I want to start my letter, as Professor Hunsberger did last week, by thanking The Misc for writing the article on April 4, 2019 describing the resolution to demolish Williams apartments (The Miscellany News, “Faculty Housing to be demolished,” 04.04.2019). Considering the impact of this decision (there are 21 apartments and at least that number of people getting evicted), there was little public discussion of the topic, so the Misc’s initiative to bring this issue to the community is much appreciated.
The Faculty meeting devoted to this decision (in February) was overwhelmingly dominated by President Bradley’s polished PowerPoint Presentation outlining the many reasons why demolishing Williams was the only solution to the problem of where to locate the Inn/Institute. Among the justifications was the promise of better faculty housing that would be built in the near future to “replace” Williams apartments. Perhaps because the discussion was framed to have only “one” best possible solution, and many persons in attendance (myself included) were exhausted by her nearly one-hour-long presentation, the vote was overwhelmingly in favor of President Bradley’s (and the board’s) decision.
So, as a long-time resident of Williams (37 years!), I wish to briefly highlight the historical value of the Williams buildings with three points: They were an early example of an urban planning initiative (they were built together with the Alumnae House and the big lawn); they were built for female faculty members so they would have independence from the administration in 1921; and last, they were built with a very generous 50th reunion gift from Harriett Williams, an alumna of Vassar College class of 1870. Each of these three points is of interest and worthy of further study. As such, it would make sense to locate the Inn/Institute elsewhere.
Last, this rush to tear historical buildings down is puzzling to me, perhaps because I was born in another country where tearing down a building almost never happens and is considered irreverent and disrespectful. The history of a place and an institution is also given by its buildings and urban planning. This past week, Michael Kimmelman wrote about the lasting impact that tearing down the original Penn Station has had on NYC in the New York Times (New York Times, “When the Old Penn Station Was Demolished, New York Lost Its Faith,” 04.24.2019).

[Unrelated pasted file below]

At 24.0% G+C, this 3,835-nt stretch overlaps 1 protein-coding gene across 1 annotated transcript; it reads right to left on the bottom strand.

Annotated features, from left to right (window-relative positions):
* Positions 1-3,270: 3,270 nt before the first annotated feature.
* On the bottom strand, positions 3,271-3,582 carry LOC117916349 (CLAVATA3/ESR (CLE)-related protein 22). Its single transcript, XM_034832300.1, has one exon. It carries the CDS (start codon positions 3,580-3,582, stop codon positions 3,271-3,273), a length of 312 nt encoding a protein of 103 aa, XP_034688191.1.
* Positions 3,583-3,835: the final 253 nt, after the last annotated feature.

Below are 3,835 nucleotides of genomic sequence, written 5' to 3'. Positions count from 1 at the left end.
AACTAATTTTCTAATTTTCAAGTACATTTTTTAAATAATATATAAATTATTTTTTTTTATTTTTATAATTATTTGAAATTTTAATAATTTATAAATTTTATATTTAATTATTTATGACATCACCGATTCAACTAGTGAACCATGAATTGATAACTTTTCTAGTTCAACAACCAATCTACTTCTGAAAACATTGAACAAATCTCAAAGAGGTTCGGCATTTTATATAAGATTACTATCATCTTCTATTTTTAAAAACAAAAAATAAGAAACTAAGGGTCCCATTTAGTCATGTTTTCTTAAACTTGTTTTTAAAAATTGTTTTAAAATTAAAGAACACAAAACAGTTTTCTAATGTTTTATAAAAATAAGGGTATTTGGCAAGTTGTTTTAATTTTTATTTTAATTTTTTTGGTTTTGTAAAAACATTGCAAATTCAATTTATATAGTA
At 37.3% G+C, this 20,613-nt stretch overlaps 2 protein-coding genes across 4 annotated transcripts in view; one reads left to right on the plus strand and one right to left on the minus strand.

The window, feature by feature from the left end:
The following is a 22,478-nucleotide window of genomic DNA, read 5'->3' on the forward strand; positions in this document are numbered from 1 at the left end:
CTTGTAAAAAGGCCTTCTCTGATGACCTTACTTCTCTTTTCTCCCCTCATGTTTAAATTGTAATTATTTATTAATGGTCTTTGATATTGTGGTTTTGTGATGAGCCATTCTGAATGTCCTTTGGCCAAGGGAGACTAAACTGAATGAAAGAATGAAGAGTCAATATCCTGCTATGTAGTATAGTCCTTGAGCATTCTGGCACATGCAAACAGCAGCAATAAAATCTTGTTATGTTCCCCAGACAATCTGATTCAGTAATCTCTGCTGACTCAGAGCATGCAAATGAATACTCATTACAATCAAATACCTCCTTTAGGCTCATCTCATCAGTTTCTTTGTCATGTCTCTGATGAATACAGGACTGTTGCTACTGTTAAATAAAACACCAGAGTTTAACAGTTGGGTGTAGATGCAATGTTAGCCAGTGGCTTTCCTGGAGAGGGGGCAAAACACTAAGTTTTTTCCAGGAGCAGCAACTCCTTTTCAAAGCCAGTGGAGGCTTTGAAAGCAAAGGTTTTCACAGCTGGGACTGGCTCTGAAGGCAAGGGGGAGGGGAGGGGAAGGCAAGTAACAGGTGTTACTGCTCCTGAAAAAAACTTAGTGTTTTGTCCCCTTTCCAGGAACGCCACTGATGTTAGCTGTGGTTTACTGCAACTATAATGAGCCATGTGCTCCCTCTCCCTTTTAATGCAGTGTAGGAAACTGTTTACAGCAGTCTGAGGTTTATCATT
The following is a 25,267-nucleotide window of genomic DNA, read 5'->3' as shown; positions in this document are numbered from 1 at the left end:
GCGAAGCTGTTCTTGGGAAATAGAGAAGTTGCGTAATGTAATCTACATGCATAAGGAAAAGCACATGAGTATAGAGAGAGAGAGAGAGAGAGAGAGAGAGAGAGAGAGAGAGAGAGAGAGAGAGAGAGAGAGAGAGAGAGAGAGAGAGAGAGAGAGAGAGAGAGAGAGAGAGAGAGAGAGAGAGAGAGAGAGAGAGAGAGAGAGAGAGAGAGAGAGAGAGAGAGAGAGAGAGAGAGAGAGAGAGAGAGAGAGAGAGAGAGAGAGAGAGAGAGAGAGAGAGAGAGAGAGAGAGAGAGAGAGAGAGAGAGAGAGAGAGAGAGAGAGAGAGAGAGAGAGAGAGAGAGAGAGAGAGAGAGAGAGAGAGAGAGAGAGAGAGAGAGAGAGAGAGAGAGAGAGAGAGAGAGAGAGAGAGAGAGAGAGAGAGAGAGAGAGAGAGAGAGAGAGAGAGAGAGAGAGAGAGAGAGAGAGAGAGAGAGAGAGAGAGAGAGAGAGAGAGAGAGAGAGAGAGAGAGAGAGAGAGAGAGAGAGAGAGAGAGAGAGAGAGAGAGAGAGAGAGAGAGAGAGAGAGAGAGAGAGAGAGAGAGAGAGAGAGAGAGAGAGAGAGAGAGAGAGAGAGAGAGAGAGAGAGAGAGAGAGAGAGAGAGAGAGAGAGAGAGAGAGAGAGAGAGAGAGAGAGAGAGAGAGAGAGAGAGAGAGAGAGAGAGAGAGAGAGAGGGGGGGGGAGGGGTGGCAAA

Although Williams is certainly not Penn Station, some of Kimmelman’s arguments regarding tearing down old buildings are applicable. A current exhibit at the renovated Trolley Barn (489 Main St) brings this point closer to home as it details the decisions to bulldoze Poughkeepsie neighborhoods to build the Route 9 arterial in the early 1960s and the east-west arterial in the late 1960s to mid-1970s. The exhibit highlights the unforeseen consequences of bad urban planning and how it can impact a community. We certainly don’t want Vassar to make a similar mistake. The closing event is Friday, May 3 from 5 p.m. to 7 p.m.
When Kimmelman wrote “New Yorkers embraced the mantra of change, assuming that what replaced a beloved building would probably be as good or better,” my personal story is reflected. Since my arrival to the U.S., my family was forced to move three times in the 1970s, because elite residential buildings were being built on the site of tenement buildings in Manhattan. My elementary school and my high school were torn down to build new skyscrapers. My neighborhood church, a Gothic church built in 1886, was torn down in 1969 to build a new skyscraper. At Vassar, Mudd Chemistry, a building that I worked in for 32 years, was torn down but three years ago. What next?
In closing, to my colleagues and members of the administration who stated they could not wait for the new Inn to be built so they could walk to a quality restaurant, many of the current Williams tenants would be happy to invite you over for a delicious home-cooked meal.
Thank you for reading.
Miriam Rossi, Professor of Chemistry on the Mary Landon Sague Chair